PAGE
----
But all of this is why, reading Anna's book, I focused on one of her own sentences with particular interest. It falls on page 239, and somewhere else for the e-book edition: "She wipes her knit brow with her golden little hand."

When you read a book by an old friend, arbitrary little connections can come up, and so for me I naturally thought back to a younger Anna having a laugh over "I knit my brow at Merlin," though the context and gravity of Anna's sentence could not be farther from the one I had, well . . . crafted. Still, I felt that knit-brow connection and devoted a little thought to this sentence, coming away thinking that, holy cow, Anna's book really is jam-packed. I picked this sentence, but any reader could pluck any one of a any number of sentences and see how things just really fit together.

So what is so good about "She wipes her knit brow with her golden little hand"? A couple of things, but start with the obvious: "golden little" is miles better than "little golden," though I'm certain I would probably put down "little golden" and move on, figuring that would do. But that is hardly the end of it, since "golden" itself is a bit curious until you come to know, a few pages later, that the girl thus described, Marguerite, has a previously unknown connection to Pick, who himself has a mustache that is described here and there as golden. Earlier, Marguerite herself had playfully taken a strand of her own hair and drawn it across her lip like a mustache. Such exploration into the text takes me right back to my lit-majoring days, perhaps not so wasted after all.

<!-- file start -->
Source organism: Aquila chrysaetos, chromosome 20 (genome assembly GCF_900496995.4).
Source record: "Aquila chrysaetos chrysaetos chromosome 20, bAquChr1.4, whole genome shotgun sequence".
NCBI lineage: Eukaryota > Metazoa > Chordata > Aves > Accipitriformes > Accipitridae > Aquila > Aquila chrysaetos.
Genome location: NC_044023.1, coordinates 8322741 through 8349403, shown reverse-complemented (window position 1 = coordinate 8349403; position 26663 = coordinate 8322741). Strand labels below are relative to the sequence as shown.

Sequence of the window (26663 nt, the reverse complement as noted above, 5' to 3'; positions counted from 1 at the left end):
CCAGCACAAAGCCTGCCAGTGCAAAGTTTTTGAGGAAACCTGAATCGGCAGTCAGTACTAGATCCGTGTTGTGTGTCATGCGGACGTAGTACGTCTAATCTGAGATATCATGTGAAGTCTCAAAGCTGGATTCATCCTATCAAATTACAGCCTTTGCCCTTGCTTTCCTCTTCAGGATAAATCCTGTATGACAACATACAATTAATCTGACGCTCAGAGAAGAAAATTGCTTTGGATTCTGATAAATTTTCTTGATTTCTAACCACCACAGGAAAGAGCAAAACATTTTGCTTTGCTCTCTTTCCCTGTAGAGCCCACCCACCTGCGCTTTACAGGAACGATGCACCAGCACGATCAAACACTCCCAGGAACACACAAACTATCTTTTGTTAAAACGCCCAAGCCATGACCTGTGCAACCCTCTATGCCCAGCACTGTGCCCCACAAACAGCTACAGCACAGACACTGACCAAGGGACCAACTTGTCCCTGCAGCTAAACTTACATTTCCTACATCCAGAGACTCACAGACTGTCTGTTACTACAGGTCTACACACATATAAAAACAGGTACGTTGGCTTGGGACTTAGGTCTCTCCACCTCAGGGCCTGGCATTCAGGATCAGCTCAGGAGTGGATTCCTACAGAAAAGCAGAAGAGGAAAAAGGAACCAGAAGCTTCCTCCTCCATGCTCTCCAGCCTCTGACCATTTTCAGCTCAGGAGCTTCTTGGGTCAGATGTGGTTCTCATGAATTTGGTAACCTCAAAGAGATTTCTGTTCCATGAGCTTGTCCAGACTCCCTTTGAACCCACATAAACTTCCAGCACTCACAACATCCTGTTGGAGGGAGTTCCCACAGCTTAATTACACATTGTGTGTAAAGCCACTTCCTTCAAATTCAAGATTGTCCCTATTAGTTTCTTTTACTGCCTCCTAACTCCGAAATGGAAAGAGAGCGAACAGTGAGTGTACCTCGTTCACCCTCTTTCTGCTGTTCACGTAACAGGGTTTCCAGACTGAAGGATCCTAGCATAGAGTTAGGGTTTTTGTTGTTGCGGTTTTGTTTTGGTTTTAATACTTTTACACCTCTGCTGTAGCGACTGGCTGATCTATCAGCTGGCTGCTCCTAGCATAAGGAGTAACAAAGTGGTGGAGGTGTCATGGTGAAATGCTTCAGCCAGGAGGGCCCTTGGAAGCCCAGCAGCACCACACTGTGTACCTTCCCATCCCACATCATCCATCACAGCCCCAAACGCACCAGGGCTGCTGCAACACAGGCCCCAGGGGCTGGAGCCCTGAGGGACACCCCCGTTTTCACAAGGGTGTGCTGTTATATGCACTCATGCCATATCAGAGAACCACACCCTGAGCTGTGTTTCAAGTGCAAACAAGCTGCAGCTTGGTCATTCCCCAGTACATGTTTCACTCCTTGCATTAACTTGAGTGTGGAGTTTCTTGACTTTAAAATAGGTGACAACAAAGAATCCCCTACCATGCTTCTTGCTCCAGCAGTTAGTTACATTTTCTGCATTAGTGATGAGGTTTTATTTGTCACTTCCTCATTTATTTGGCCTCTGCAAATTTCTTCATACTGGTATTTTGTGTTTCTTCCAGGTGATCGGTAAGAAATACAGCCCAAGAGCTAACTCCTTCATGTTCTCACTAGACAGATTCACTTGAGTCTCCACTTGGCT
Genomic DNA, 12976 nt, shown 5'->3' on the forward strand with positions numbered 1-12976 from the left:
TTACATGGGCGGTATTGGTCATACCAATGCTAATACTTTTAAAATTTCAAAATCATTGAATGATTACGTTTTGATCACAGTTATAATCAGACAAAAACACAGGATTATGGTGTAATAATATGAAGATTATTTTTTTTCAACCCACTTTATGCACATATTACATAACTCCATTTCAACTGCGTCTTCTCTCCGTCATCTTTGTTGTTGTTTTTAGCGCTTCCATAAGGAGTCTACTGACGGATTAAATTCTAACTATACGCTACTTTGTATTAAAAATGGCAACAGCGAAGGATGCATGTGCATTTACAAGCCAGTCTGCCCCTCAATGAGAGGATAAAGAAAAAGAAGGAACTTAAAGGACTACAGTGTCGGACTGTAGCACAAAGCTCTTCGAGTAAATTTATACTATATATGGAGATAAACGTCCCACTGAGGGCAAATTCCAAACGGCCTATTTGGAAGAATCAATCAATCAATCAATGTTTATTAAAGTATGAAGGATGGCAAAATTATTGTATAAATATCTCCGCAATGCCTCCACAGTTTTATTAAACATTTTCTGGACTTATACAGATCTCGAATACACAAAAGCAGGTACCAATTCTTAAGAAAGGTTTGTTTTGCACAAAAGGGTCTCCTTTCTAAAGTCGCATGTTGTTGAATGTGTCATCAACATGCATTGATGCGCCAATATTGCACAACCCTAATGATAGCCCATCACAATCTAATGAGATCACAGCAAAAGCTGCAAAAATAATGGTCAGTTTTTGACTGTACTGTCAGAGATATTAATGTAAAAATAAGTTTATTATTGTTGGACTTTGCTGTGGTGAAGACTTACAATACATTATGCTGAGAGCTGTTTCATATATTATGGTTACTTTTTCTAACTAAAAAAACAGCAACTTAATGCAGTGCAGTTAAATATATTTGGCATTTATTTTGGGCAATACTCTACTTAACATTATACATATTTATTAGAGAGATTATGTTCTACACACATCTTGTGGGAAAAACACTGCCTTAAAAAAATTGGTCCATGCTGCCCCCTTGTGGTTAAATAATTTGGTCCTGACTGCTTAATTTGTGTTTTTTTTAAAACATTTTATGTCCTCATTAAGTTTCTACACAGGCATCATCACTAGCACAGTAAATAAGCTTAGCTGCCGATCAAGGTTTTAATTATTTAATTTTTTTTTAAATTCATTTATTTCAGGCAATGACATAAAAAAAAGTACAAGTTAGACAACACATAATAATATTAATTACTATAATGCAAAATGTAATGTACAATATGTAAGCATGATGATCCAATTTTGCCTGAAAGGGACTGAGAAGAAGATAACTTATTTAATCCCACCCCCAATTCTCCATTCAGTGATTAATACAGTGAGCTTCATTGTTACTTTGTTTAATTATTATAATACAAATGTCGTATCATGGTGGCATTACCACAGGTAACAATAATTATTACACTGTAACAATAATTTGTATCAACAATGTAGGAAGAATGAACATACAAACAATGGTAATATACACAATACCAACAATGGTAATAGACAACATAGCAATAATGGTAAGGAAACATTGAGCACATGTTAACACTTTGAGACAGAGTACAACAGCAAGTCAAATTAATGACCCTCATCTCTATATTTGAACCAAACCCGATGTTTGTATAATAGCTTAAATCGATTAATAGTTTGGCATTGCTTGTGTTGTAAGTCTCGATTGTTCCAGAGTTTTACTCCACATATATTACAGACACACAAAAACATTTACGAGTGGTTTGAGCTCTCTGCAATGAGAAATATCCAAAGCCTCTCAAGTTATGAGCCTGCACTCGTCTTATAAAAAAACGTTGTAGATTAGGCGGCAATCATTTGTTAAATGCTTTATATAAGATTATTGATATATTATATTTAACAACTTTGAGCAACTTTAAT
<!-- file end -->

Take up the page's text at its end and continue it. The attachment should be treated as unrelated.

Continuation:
And Little Century proves to be a complete novel again and again. You will, for example, be rewarded if you take up Anna on her invitation to contemplate the significance of the war in the Philippines, which operates in the background throughout the story. Yes, the Philippines can be subjugated, but we know now that the U.S. will not win anything by it. Cattle ranchers can likewise successfully drive out the sheep but lose the railroad when chaos ensues. Are there other events over the past hundred years that have similarly refused to produce "winners"? Korea, Vietnam, Iraq, Afghanistan to quickly dash off some obvious ones in the arena of politics and war; it has certainly been an extremely little century.

And that year I met Anna, and the long time between then and now? Well, that was very little, too.